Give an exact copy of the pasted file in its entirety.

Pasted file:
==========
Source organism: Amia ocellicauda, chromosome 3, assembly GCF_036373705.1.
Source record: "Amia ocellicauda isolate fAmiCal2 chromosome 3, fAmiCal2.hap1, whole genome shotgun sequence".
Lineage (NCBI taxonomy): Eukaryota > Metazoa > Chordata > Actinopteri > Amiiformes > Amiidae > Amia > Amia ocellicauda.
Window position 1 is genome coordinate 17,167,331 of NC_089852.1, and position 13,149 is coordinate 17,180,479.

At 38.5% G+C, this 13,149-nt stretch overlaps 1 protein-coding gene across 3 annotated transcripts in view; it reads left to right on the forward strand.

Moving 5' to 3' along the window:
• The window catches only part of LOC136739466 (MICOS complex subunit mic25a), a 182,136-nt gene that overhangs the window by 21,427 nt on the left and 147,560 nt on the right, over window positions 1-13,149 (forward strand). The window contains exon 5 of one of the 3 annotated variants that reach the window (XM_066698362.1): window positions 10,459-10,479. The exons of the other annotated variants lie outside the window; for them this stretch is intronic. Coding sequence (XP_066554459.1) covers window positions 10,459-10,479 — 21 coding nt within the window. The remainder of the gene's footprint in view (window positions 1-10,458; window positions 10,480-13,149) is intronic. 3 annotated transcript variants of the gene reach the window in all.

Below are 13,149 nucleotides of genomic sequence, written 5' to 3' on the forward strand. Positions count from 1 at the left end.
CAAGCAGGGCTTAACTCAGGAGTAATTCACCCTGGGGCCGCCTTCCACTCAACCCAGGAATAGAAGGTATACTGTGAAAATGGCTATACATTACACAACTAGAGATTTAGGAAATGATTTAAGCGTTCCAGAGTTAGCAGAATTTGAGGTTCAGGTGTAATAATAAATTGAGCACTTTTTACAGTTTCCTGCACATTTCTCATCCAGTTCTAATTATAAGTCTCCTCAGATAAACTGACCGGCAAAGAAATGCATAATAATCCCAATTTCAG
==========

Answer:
Source organism: Amia ocellicauda, chromosome 3, assembly GCF_036373705.1.
Source record: "Amia ocellicauda isolate fAmiCal2 chromosome 3, fAmiCal2.hap1, whole genome shotgun sequence".
Lineage (NCBI taxonomy): Eukaryota > Metazoa > Chordata > Actinopteri > Amiiformes > Amiidae > Amia > Amia ocellicauda.
Window position 1 is genome coordinate 17,167,331 of NC_089852.1, and position 13,149 is coordinate 17,180,479.

At 38.5% G+C, this 13,149-nt stretch overlaps 1 protein-coding gene across 3 annotated transcripts in view; it reads left to right on the forward strand.

Moving 5' to 3' along the window:
• The window catches only part of LOC136739466 (MICOS complex subunit mic25a), a 182,136-nt gene that overhangs the window by 21,427 nt on the left and 147,560 nt on the right, over window positions 1-13,149 (forward strand). The window contains exon 5 of one of the 3 annotated variants that reach the window (XM_066698362.1): window positions 10,459-10,479. The exons of the other annotated variants lie outside the window; for them this stretch is intronic. Coding sequence (XP_066554459.1) covers window positions 10,459-10,479 — 21 coding nt within the window. The remainder of the gene's footprint in view (window positions 1-10,458; window positions 10,480-13,149) is intronic. 3 annotated transcript variants of the gene reach the window in all.

Below are 13,149 nucleotides of genomic sequence, written 5' to 3' on the forward strand. Positions count from 1 at the left end.
CAAGCAGGGCTTAACTCAGGAGTAATTCACCCTGGGGCCGCCTTCCACTCAACCCAGGAATAGAAGGTATACTGTGAAAATGGCTATACATTACACAACTAGAGATTTAGGAAATGATTTAAGCGTTCCAGAGTTAGCAGAATTTGAGGTTCAGGTGTAATAATAAATTGAGCACTTTTTACAGTTTCCTGCACATTTCTCATCCAGTTCTAATTATAAGTCTCCTCAGATAAACTGACCGGCAAAGAAATGCATAATAATCCCAATTTCAG